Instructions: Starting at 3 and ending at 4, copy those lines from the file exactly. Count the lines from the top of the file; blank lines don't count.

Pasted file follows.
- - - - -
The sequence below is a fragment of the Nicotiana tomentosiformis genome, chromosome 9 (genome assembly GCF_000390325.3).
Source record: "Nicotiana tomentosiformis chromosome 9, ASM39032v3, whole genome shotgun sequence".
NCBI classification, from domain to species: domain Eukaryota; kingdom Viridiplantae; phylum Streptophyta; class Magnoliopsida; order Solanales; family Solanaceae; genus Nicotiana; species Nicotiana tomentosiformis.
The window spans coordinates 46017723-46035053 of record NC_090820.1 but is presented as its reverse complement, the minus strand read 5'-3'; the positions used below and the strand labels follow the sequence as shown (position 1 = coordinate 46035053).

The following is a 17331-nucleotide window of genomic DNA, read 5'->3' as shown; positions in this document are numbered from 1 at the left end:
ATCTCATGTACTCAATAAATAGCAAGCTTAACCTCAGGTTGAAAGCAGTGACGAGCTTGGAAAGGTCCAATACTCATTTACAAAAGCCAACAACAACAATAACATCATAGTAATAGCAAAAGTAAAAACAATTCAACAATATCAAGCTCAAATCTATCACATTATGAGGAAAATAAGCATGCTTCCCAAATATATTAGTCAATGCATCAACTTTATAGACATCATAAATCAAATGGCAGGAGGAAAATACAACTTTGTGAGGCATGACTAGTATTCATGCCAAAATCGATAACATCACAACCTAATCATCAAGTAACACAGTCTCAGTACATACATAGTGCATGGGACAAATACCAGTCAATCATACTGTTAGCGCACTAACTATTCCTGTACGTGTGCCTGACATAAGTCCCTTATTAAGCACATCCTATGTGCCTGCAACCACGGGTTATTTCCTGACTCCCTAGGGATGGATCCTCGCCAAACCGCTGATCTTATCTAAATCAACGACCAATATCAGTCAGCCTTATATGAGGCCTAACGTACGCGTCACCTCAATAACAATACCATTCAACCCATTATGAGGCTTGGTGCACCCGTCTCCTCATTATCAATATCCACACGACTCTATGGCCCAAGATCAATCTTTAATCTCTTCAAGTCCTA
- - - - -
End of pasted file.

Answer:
NCBI classification, from domain to species: domain Eukaryota; kingdom Viridiplantae; phylum Streptophyta; class Magnoliopsida; order Solanales; family Solanaceae; genus Nicotiana; species Nicotiana tomentosiformis.
The window spans coordinates 46017723-46035053 of record NC_090820.1 but is presented as its reverse complement, the minus strand read 5'-3'; the positions used below and the strand labels follow the sequence as shown (position 1 = coordinate 46035053).